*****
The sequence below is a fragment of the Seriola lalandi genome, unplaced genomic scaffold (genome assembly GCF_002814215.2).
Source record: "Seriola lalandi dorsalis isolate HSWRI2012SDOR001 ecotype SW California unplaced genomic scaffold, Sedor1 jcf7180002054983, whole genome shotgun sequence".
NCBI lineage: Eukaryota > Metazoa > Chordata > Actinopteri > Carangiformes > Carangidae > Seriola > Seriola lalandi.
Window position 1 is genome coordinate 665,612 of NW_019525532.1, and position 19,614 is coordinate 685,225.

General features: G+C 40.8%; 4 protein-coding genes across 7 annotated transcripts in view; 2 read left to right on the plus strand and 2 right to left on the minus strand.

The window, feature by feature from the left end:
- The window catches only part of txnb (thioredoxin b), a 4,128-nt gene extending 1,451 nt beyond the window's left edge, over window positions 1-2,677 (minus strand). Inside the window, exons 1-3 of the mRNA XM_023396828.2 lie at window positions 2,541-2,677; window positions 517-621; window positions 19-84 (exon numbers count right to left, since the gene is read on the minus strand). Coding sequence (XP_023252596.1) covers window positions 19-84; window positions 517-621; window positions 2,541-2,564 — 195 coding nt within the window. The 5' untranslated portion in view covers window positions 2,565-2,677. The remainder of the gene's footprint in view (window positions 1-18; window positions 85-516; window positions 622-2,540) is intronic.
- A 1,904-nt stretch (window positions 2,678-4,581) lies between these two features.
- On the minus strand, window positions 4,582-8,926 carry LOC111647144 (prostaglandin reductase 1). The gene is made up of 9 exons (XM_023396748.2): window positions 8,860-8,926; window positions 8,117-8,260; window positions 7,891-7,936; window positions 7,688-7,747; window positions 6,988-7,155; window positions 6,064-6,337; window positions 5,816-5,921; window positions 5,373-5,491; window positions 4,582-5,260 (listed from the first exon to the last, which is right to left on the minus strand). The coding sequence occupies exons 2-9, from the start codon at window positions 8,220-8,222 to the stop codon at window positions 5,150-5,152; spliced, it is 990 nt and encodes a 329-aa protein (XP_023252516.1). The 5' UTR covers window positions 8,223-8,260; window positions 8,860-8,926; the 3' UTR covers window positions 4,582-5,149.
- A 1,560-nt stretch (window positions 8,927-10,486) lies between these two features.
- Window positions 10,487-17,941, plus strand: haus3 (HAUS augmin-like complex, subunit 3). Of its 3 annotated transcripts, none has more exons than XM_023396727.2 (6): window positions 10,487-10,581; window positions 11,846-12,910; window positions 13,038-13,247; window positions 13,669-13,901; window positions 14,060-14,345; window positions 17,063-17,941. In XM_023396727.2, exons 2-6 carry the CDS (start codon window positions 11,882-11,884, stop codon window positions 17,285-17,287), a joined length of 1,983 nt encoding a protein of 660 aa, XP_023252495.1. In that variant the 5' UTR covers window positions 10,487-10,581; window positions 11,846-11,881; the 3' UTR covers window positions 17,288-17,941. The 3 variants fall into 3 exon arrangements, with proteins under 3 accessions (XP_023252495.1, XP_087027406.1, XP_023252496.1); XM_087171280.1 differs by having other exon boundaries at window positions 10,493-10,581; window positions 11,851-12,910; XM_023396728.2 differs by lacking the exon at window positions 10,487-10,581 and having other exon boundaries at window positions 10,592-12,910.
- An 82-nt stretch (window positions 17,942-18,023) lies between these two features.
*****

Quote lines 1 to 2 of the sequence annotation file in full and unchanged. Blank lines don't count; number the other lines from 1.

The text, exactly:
The sequence below is a fragment of the Seriola lalandi genome, unplaced genomic scaffold (genome assembly GCF_002814215.2).
Source record: "Seriola lalandi dorsalis isolate HSWRI2012SDOR001 ecotype SW California unplaced genomic scaffold, Sedor1 jcf7180002054983, whole genome shotgun sequence".